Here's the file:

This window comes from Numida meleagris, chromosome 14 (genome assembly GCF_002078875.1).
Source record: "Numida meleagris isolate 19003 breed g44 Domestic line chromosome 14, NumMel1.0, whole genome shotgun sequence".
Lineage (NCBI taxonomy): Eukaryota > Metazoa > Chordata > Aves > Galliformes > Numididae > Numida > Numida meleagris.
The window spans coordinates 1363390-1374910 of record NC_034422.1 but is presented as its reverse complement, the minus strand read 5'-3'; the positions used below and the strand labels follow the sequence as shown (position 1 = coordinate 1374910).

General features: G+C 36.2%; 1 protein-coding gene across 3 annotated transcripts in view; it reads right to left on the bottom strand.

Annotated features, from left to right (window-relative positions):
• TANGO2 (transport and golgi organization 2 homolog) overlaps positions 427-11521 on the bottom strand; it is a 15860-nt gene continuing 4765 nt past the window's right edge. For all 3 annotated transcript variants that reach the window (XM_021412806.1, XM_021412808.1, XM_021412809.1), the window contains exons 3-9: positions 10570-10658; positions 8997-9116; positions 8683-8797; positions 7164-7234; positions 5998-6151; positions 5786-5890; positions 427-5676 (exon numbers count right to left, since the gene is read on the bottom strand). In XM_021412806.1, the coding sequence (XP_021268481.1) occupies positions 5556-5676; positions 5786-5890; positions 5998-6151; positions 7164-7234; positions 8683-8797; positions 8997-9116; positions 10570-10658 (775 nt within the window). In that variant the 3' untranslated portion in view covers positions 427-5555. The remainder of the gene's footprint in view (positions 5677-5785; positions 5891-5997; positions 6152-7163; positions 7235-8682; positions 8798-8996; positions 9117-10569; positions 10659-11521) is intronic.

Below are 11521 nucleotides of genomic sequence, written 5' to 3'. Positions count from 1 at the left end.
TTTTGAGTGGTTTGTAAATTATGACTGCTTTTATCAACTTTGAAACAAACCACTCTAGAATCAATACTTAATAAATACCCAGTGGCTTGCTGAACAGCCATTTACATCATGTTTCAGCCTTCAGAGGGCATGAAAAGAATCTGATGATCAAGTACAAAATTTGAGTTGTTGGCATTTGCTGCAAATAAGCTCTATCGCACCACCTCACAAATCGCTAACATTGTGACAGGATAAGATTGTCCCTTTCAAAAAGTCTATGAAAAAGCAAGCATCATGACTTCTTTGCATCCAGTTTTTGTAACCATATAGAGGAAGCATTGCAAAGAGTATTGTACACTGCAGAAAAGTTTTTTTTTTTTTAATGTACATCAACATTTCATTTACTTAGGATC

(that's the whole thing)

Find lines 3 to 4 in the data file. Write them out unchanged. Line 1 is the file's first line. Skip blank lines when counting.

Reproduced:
Lineage (NCBI taxonomy): Eukaryota > Metazoa > Chordata > Aves > Galliformes > Numididae > Numida > Numida meleagris.
The window spans coordinates 1363390-1374910 of record NC_034422.1 but is presented as its reverse complement, the minus strand read 5'-3'; the positions used below and the strand labels follow the sequence as shown (position 1 = coordinate 1374910).